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MONITORING THE SPREAD OF HIV ~ 469 more reliable tracking of the spread of the infection, and they will facilitate evaluation of the overall impact of educational and other interventions clesignecl to retard the spread of the AIDS epidemic. REFERENCES Centers for Disease Control (CDC). (1987a) Human immunodeficiency virus infection in the United States: A review of current knowledge. Morbidity and Mortality Weekly Report 36(Suppl. S-6): 1-48. Centers for Disease Control (CDC). (1987b) Human Immunodeficiency Virus Infections in the United States: Review of Current Knowledge and Plans for Expansion of HIV Surveillance Activities. Report to the Domestic Policy Council. Atlanta, Gal, November 30, 1987. Centers for Disease Control (CDC). (1988) AIDS Weekly Surveillance Report United States. Atlanta: AIDS Program, Center for Infectious Diseases, September 5. Cochran, W. G., Mosteller, F., and Tukey, J. W. (1953) Statistical problems of the Kinsey Report. Journal of the American Statistical Association 48:673-716. Curran, J. W., Morgan, W. M., Hardy, A. M., Jafte, H. W., Darrow, W. W., and Dowdle, W. R. (1985) The epidemiology of AIDS: Current status and future prospects. Science 229:1352-1357. Des Jarlais, D. C., Friedman, S. R., and Stoneburner, R. L. (1988) HIV infection and intravenous drug use: Critical issues in transmission dynamics, infection outcomes, and prevention. Reviews of Infectious Diseases 10:155. Fischl, M. A., Dickinson, G. M., Scott, G. D., Kitmas, N., Fletcher, M. A., and Perk, W. (1987) Evaluation of heterosexual partners, children, and household contacts of adults with AIDS. Journal of the American Medical Association 257:640-644. Forthofer, R. N. (1983) Investigation of non-response bias in NHANES-II. American Journal of Epidemiology 117:507-515. Hull, H. F., Bettinger, C. J., Gallaher, M. M., Keller, N. M., Wilson, J., and Mertz, G. J. (1988) Comparison of HIV-antibody prevalence in patients consenting to and declining HIV-antibody testing in an STD clinic. Journal of the American Medical Association 260:935-938. Institute of Medicine/National Academy of Sciences (IOM/NAS). (1986) Confronting AIDS: Directions for Public Health, Health Care, and Research. Washington, D.C.: National Academy Press. Kinsey, A. C., Pomeroy, W. B., and Martin, C. E. (1948) Sexual Behavior in the Human Male. Philadelphia: Saunders. Lui, K., Darrow, W. W., and Rutherford, G. W. (1988) A model based estimate of the mean incubation period for AIDS in homosexual men. Science 240:1333-1335. May, R. M., and Anderson, R. M. (1987) Transmission dynamics of HIV infection. Nature 326:137-142. National Center for Health Statistics. (1982) Hematological and nutritional bi~ chemistry reference data for persons 6 months-74 years of age: United States, 1976-80. Vital and Health Statistics, Series 11, No. 22, DHHS Pub. No. 83-1682. Washington, D.C.: U.S. Government Printing Office. National Research Council. (1978) Privacy and Confidentiality as Factors in Survey Response. Washington, D.C.: National Academy Press. Public Health Service. (1986) Coolfont Report: A PHS plan for the prevention and control of AIDS and AIDS virus. Public Health Reports 101:341-348. Rees, M. (1987) The sombre view of AIDS. Nature 326:343-345.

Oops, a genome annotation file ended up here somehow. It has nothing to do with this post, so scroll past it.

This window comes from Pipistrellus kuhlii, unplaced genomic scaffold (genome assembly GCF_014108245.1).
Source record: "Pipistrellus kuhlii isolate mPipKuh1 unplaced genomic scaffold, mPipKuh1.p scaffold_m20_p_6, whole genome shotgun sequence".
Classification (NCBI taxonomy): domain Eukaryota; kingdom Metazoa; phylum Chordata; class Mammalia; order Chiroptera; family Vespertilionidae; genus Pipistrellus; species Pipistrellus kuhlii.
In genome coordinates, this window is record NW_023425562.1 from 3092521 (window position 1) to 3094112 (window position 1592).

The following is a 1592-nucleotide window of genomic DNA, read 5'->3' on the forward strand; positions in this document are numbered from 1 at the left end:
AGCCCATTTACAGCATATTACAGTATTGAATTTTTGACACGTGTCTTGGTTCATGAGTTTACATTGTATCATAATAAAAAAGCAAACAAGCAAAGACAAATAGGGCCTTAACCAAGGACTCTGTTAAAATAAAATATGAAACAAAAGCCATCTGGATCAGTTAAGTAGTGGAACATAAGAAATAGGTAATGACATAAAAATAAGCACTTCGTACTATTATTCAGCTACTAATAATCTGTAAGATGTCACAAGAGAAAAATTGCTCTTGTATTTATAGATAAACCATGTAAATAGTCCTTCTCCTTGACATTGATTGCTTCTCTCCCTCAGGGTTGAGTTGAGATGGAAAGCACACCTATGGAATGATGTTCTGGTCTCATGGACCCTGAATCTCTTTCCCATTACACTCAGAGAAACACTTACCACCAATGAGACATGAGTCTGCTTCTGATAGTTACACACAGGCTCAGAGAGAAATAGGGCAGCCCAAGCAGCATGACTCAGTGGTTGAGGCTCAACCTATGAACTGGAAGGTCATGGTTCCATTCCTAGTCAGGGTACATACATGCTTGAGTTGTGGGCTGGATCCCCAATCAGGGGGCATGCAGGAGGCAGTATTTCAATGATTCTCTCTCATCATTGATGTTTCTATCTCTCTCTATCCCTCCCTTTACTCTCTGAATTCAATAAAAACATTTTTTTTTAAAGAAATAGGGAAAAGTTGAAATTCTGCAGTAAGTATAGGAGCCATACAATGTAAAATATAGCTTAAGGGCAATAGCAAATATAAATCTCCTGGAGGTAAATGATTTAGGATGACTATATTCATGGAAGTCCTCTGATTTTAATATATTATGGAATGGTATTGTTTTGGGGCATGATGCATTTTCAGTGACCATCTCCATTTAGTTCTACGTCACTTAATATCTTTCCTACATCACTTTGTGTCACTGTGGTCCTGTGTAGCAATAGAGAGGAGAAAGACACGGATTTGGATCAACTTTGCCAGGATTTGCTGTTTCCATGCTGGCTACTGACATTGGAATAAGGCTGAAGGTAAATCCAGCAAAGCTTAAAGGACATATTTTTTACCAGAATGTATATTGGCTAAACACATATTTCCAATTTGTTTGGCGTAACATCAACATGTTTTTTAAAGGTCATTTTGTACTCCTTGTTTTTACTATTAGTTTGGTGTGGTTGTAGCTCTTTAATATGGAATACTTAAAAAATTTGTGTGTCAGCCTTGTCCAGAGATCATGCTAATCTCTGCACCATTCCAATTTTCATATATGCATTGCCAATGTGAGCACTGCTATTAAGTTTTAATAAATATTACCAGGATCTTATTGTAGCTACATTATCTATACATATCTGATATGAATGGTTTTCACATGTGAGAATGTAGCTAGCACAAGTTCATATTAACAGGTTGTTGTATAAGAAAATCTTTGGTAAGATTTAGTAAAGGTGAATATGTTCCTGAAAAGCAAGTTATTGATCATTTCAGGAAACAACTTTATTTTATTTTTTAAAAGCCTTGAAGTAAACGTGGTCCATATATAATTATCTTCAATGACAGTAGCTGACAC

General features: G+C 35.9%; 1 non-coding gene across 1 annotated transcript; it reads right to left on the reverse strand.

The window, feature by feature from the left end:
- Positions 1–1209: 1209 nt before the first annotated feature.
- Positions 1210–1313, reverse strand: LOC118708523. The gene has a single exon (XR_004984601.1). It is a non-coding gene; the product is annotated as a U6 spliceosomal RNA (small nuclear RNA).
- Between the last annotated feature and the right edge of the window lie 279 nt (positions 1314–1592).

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470 ~ BACKGROUND PAPERS Sivak, S. L., and Wormser, G. P. (1985) How common is HTLV-III infection in the United States? New England Journal of Medicine, 313:1352. Terman, L. M. (1948) Kinsey's "Sexual Behavior in the Human Male": Some comments and criticisms. Psychological Bulletin 45:443-459. Wallis, W. A. (1948) Statistics of the Kinsey Report. Journal of the American Statistical Association 44:463-484.